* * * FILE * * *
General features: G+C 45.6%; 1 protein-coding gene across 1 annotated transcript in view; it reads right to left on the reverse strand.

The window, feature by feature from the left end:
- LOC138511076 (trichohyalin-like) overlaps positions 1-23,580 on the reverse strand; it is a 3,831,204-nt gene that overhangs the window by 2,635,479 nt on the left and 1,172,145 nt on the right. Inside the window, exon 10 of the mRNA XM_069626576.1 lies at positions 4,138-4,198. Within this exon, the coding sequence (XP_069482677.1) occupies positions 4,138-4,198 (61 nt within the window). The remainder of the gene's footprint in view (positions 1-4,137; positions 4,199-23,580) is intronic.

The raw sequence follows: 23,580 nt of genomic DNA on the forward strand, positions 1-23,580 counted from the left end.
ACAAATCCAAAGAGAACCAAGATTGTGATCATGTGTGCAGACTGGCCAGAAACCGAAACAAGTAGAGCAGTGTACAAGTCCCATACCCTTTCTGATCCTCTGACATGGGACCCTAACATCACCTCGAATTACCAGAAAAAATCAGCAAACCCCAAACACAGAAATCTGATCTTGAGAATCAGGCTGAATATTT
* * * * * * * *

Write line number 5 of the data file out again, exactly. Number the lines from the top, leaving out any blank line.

ACAAATCCAAAGAGAACCAAGATTGTGATCATGTGTGCAGACTGGCCAGAAACCGAAACAAGTAGAGCAGTGTACAAGTCCCATACCCTTTCTGATCCTCTGACATGGGACCCTAACATCACCTCGAATTACCAGAAAAAATCAGCAAACCCCAAACACAGAAATCTGATCTTGAGAATCAGGCTGAATATTT